Alabama AIDS pastor fights for pulpit
MONTGOMERY, Ala. (Christian Examiner) -- The former pastor of Montgomery's Shiloh Missionary Baptist Church, Juan McFarland, who was ousted from his pulpit by a judge in October, appeared in court this week to continue his fight for control of the Alabama congregation.
McFarland shocked members and gained nationwide attention in September after revealing in a sermon series his drug abuse, misuse of church funds, AIDS diagnosis and sexual affairs with female church members.
But despite an 80 to 1 vote by church members to dismiss the 47-year-old clergyman from his pastorate spanning more than two decades, McFarland still contends he cannot be fired from his post, pointing to the church constitution.
According to AL.com, Monday, Dec. 1, McFarland and his lawyer appeared in the 15th Judicial Circuit Court, before Judge Charles Price. Price is the same judge who granted a temporary injunction on Oct. 16 that required McFarland to relinquish keys to church property and vehicles and barred him from church grounds. The motion came after McFarland refused to step down and instead changed church locks and bank account passwords.
The Monday hearing served to consider McFarland's claim that apart from the resignation or his death he could not be removed as Shiloh's pastor because of church's bylaws.
The bylaws in question refer to amendments McFarland supposedly made in 2013 securing his lifetime role at the church.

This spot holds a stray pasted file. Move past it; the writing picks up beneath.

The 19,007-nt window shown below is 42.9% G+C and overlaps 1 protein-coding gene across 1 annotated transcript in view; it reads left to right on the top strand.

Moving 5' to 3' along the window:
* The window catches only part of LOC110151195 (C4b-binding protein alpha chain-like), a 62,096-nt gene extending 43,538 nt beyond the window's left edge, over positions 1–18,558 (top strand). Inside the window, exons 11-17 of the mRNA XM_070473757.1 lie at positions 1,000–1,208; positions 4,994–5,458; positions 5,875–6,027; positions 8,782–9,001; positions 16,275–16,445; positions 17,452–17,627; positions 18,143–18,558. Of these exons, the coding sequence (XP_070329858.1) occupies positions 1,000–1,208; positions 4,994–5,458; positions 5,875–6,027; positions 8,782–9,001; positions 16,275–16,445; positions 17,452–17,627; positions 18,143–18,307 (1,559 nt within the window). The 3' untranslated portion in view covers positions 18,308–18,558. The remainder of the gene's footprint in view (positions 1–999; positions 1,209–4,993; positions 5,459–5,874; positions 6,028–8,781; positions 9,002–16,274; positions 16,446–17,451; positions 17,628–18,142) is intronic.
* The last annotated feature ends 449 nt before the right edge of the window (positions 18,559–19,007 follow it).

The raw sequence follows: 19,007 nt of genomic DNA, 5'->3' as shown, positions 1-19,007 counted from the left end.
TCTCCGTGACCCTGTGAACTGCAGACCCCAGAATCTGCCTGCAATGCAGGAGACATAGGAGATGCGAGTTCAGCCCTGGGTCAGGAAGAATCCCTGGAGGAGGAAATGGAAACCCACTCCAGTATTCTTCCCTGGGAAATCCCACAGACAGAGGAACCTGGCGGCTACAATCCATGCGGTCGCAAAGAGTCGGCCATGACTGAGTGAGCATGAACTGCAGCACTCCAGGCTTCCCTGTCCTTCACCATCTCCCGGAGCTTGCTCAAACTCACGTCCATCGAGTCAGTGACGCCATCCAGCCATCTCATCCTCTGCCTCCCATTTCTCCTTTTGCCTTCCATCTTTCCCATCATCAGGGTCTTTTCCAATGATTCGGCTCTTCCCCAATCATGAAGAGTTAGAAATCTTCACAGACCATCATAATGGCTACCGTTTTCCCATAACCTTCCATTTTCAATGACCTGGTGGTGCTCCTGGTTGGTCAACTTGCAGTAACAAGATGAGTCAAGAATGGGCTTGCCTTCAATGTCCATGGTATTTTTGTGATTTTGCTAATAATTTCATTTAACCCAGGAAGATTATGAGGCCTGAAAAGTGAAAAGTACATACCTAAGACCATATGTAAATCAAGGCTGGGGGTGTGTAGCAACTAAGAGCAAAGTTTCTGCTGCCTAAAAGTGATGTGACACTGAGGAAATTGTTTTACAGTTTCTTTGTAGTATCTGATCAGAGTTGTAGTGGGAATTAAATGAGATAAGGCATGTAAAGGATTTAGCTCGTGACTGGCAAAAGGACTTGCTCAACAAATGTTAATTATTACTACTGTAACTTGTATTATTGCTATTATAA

But according to Lee Sanford, chairman of the church's board of trustees, McFarland did not follow proper protocol in his bid to add the 2013 amendments to the church bylaws. He said members did not receive notification of the changes in a timely manner and McFarland also failed to draw a quorum of church members for a vote.
The Montgomery Advisor reported that Kenneth Shinbaum, who represents the church's deacon body, indicated church members held a follow up business meeting Nov. 23 in which they voted to draft a new constitution.
"That one passed with better than 90 percent of the voting members approving it," Shinbaum said. "It grants the power to fire the pastor to the deacons and trustees by way of a vote. And the members again voted to fire (McFarland), just in case those other votes weren't good enough."
During the hearing, Shinbaum said McFarland's health appeared to be deteriorating and that at times he struggled to answer questions.
McFarland's lawyer, Dwayne Brown asked Judge Price to allow McFarland to return as the church's pastor, arguing that the courts had no authority to hear the case, citing government infringement on freedom of religion. Price maintained the conflict was over a contract and not church business.
"This isn't an individual member suing the church because he didn't like something that occurred during the service," Shinbaum said. "This is the deacon board and trustees, who are responsible for operating the church, coming together to take legal action in order to remove a pastor who they feel they have every right to remove. Their constitution gives them that right."
Price told the court late Monday morning that he would decide the case within a week.